Philippa and I snuck out into the dark last night and craned our necks skywards looking for meteors. The sky was cold, clear and sparkling and it took a while but we both saw flashes of light shooting towards the horizon. Tom has a bit of a thing about meteorites and believes that at any moment we could all be wiped out by one. He is right of course, but its hard to explain to a seven year old that its not really worth worrying about. He was deeply asleep by the time the Perseids appeared, and I don’t know whether they would have eased his fears or fanned them.
It was chilly when we got up for the ferry this morning and I turned on the heating while we staggered about yawning. We threw on some clothes, drove 3 miles to the ferry terminal, got boarding passes, got in line and had breakfast in the GMC. So civilised.
It seemed to be mostly holiday traffic; several RVs, a few trucks and a lot of Harleys with owners wearing Harley Owner’s Club regalia from Maine. Nearly all seemed to be in their fifties, dressed up as rebels from the fifties. Its a three hour crossing to Saint John, New Brunswick in the Princess of Acadia which is a pretty sizeable ferry, able to carry 650 passengers and 155 cars. It also has a Starbucks, the first we have seen in weeks. Its been so nice to be in places overlooked by the Starbucks megalomania. That said, we both had lattes.
On deck it was sunny but freezing so we retired inside. There was free wifi for blogging, a Shrek movie on a big screen for Tom and a nice quiet crossing was had by all.
From a distance, Saint John appears to be under siege from industrialisation. It is surrounded by oil refineries and gravel processing plants and some kind of factory with giant chimneys belching grey smoke. I’m sure it has its lovely bits but we decided to press on down Route 1 on the coast. It felt a little alarming to be driving fast on a big highway after all this time pottering about.
We turned off at New River Beach, a provincial park of the type the Canadians are so good at. There was plenty of parking and toilets and a little cafe and a great big swathe of beach. When we got there the tide was so far out you could barely see it. We had lunch at a picnic table and when we went back to sit on the sand for a bit the water was already in. The beach was so shallow the tide must have raced across it. Tom did his usual civil engineering projects with a bucket and spade, and soon had a large sand-hole to sit in as the waves came further up the beach, carrying a thick mat of bladderwrack seaweed with it. Tom sat in his hole popping the air bladders as they were washed up to him. That’s what you do when you are seven.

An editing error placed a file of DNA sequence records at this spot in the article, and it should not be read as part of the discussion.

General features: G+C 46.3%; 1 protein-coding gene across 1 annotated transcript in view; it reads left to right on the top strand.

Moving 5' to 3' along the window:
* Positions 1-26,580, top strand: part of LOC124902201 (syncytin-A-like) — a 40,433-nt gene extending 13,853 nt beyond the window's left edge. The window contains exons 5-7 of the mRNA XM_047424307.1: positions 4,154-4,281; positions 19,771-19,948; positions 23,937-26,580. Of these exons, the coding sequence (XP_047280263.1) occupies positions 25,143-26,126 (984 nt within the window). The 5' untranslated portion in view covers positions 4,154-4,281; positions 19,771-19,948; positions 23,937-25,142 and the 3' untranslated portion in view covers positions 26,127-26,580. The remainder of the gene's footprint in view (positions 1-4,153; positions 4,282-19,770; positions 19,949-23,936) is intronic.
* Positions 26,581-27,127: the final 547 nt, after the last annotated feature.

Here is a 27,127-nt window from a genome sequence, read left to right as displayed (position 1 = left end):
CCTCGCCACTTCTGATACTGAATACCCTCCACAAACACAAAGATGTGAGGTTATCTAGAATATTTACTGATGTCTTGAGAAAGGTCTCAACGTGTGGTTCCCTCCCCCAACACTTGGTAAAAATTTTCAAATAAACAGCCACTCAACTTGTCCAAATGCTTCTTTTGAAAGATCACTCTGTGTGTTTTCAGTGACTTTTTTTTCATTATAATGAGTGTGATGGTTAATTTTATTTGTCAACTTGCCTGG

A little scorched we pressed on with sea on one side of us and fir and pine woods on the other. An hour later we went south to sparkling St Andrews a touristy little place with a wide harbour. The main street is all brightly painted wood-framed shops and galleries with shingle roofs. We got an “overflow” site at the big campsite by the bay and cycled back in for supper on a sunny terrace overlooking the water. We cycled back through the streets of the main strip and found (again) a plethora of churches. There were three on one block each separated by a single house.
Its our last night in Canada. Tomorrow we will try out Philippa’s new visa at the border and make our way to Acadia National Park in Maine. O Canada, you have been great. Lovely landscapes and terrific people. Can I stay?
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